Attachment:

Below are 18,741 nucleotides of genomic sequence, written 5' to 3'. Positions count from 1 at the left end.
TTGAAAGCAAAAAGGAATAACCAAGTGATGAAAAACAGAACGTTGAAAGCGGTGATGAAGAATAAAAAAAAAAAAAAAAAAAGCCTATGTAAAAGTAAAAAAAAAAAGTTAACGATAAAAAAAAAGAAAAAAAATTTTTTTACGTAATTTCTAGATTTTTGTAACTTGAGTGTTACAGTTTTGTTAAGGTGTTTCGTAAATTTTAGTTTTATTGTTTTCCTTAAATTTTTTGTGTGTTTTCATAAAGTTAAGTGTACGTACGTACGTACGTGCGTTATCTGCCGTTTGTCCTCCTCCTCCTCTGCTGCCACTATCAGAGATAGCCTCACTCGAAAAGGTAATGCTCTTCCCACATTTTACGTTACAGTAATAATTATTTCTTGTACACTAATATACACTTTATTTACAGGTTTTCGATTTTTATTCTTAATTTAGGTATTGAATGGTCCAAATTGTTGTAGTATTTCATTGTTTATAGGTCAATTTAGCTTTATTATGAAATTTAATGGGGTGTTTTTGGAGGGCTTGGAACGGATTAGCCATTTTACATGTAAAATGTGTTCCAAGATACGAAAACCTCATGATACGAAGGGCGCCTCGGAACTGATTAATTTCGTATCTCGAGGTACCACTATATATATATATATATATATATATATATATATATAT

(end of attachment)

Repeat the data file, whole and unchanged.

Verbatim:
Below are 18,741 nucleotides of genomic sequence, written 5' to 3'. Positions count from 1 at the left end.
TTGAAAGCAAAAAGGAATAACCAAGTGATGAAAAACAGAACGTTGAAAGCGGTGATGAAGAATAAAAAAAAAAAAAAAAAAAGCCTATGTAAAAGTAAAAAAAAAAAGTTAACGATAAAAAAAAAGAAAAAAAATTTTTTTACGTAATTTCTAGATTTTTGTAACTTGAGTGTTACAGTTTTGTTAAGGTGTTTCGTAAATTTTAGTTTTATTGTTTTCCTTAAATTTTTTGTGTGTTTTCATAAAGTTAAGTGTACGTACGTACGTACGTGCGTTATCTGCCGTTTGTCCTCCTCCTCCTCTGCTGCCACTATCAGAGATAGCCTCACTCGAAAAGGTAATGCTCTTCCCACATTTTACGTTACAGTAATAATTATTTCTTGTACACTAATATACACTTTATTTACAGGTTTTCGATTTTTATTCTTAATTTAGGTATTGAATGGTCCAAATTGTTGTAGTATTTCATTGTTTATAGGTCAATTTAGCTTTATTATGAAATTTAATGGGGTGTTTTTGGAGGGCTTGGAACGGATTAGCCATTTTACATGTAAAATGTGTTCCAAGATACGAAAACCTCATGATACGAAGGGCGCCTCGGAACTGATTAATTTCGTATCTCGAGGTACCACTATATATATATATATATATATATATATATATATATAT